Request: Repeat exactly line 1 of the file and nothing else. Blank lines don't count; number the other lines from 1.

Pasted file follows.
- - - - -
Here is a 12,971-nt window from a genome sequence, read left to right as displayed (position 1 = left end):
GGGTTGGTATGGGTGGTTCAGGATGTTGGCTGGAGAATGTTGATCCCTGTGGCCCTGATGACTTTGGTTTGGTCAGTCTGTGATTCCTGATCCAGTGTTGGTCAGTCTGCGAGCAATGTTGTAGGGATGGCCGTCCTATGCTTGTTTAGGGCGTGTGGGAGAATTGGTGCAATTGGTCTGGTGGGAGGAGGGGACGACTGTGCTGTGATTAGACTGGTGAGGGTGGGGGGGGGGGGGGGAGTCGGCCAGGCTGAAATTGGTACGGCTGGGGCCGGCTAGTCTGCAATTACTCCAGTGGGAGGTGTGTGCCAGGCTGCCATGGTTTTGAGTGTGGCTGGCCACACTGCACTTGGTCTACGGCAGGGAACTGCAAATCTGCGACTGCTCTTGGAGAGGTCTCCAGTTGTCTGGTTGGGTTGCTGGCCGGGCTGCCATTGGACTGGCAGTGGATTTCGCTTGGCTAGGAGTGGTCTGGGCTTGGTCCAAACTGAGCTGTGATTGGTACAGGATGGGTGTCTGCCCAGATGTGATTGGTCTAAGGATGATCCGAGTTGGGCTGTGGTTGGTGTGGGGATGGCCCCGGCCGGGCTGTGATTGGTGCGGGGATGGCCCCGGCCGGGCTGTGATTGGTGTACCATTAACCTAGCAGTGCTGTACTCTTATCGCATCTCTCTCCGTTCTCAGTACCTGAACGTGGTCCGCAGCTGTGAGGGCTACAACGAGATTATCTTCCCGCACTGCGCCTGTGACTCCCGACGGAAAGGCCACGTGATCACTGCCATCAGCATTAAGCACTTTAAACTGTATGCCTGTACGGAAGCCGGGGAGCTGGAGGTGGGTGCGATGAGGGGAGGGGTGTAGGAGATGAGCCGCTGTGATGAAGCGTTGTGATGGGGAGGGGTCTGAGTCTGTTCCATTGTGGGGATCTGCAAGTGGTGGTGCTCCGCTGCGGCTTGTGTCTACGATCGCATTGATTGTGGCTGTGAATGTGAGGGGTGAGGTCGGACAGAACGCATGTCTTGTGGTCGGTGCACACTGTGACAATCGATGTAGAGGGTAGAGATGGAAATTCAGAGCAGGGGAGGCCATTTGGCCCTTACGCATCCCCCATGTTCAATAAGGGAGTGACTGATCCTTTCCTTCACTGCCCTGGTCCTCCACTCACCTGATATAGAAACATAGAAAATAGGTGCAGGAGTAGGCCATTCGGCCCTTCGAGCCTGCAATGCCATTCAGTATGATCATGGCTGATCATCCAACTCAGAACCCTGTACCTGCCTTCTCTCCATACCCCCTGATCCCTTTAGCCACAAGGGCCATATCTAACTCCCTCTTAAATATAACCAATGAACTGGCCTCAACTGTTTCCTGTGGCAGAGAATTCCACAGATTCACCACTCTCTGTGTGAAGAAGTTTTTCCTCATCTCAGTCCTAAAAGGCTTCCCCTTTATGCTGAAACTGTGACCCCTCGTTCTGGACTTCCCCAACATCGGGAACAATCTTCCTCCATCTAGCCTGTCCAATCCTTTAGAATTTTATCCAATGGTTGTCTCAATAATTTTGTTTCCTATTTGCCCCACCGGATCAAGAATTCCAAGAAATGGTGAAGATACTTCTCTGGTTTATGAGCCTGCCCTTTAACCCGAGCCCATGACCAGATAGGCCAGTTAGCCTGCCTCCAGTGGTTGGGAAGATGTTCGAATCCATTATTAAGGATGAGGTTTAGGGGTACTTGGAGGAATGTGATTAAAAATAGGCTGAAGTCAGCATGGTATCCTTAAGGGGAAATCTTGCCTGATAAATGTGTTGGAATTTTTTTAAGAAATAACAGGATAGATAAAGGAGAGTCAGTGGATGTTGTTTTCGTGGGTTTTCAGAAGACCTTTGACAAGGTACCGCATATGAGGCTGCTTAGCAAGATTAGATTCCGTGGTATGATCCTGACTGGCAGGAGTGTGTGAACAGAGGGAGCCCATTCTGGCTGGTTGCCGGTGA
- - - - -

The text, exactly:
Here is a 12,971-nt window from a genome sequence, read left to right as displayed (position 1 = left end):